Vilnius University Associate Professor Deimantas Jastramskis' comment comes in response to the Seimas Committee on National Security and Defense's proposal to draw up amendments for broadcasting and re-broadcasting licenses to be issued only when owners and managers "match impeccable reputation requirements and national security interests".
According to Jastramskis, the regulation of this sector has already been tightened over the last three years as the head of the media watchdog – the Radio and Television Commission of Lithuania – is appointed by the Seimas.
"And now, under the plan, offenders in the State of Lithuania cannot become broadcasters," the media expert said.
In his opinion, Lithuania should take the opposite path and "think about increasing self-regulation" as this direction is emphasized in the new EU directive.
"It's an excessive initiative. Politicians' statements reflect attempts in Lithuania to link this sector with political subjects. If the laws included addition provisions on impeccable reputation, an additional risk would arise that influence on the media would grow in case of a certain political conjuncture," Jastramskis told BNS Lithuania.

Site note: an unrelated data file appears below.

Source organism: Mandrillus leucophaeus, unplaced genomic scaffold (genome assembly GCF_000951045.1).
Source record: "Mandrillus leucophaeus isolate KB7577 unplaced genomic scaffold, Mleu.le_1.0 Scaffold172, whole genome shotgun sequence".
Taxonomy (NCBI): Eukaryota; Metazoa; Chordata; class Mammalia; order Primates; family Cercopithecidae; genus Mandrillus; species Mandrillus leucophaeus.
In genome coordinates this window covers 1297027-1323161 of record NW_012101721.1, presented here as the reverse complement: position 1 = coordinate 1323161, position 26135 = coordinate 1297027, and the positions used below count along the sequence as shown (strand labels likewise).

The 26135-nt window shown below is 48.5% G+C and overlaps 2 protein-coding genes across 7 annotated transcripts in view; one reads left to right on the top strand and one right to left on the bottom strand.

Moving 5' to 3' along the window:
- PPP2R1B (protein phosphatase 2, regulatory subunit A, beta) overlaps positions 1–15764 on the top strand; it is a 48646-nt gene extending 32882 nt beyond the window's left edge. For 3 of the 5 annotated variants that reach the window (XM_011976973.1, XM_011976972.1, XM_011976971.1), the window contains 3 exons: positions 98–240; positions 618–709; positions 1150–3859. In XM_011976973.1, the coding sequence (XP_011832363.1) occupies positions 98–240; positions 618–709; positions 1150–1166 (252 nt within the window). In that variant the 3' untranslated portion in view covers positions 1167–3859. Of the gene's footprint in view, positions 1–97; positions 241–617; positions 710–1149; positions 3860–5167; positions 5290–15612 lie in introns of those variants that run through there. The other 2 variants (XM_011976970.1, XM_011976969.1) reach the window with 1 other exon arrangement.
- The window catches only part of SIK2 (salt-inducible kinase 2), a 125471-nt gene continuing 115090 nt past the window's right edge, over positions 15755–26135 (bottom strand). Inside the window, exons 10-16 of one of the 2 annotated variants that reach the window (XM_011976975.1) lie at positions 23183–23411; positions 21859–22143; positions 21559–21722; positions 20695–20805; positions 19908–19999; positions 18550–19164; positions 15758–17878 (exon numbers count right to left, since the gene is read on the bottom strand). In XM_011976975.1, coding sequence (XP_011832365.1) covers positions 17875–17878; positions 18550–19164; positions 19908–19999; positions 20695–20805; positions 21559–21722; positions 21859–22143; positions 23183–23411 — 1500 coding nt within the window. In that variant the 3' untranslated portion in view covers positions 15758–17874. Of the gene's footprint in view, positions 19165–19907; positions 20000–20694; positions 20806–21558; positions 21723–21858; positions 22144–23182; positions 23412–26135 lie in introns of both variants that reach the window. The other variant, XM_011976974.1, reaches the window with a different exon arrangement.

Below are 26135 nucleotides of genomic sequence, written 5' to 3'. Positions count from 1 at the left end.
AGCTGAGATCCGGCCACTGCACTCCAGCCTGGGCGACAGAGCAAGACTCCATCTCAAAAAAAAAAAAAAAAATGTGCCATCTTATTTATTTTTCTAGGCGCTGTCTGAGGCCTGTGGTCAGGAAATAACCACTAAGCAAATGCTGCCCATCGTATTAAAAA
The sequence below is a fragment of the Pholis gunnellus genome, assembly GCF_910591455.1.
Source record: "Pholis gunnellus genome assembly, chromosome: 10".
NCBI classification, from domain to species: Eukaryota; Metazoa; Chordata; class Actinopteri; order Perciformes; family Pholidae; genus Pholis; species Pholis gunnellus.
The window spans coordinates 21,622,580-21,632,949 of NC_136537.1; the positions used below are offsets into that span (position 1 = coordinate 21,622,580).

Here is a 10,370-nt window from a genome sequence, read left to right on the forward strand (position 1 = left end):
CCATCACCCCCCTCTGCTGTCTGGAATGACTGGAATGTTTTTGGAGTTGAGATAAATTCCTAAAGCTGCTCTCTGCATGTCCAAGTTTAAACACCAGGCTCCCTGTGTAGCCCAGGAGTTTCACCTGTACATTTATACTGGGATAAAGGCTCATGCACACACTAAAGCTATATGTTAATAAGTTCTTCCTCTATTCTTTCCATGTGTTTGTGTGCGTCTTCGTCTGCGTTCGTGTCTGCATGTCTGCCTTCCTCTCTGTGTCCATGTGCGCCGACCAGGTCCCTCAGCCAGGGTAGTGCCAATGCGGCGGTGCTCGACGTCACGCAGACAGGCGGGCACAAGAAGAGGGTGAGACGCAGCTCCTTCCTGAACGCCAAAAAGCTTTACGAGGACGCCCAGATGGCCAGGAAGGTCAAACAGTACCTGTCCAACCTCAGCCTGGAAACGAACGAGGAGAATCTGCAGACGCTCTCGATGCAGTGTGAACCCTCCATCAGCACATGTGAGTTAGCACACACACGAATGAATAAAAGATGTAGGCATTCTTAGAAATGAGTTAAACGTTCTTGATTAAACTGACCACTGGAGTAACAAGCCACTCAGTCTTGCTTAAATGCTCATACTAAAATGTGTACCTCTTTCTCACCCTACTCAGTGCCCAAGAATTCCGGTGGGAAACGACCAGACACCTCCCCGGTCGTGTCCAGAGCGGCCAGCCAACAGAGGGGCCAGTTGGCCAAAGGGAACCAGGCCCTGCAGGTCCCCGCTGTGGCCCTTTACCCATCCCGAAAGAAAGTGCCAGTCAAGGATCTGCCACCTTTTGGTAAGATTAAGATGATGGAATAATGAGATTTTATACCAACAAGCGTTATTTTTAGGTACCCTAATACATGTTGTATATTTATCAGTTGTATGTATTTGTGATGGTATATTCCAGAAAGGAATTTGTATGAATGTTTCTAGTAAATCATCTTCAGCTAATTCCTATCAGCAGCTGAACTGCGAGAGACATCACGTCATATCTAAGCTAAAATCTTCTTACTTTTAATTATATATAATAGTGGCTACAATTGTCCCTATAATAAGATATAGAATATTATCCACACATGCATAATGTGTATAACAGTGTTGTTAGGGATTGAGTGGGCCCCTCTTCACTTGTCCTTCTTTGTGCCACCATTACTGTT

"Increased influence of both the business sector and politics on the media has negative influence on its freedom. Political influence affects the whole sector and might be much bigger than the influence of a separate business on a separate media organization," he said.
The NSGK proposed tightening licensing following its parliamentary probe which concluded that the MG Baltic business group improperly used the media as a tool to influence state institutions and politicians' decisions.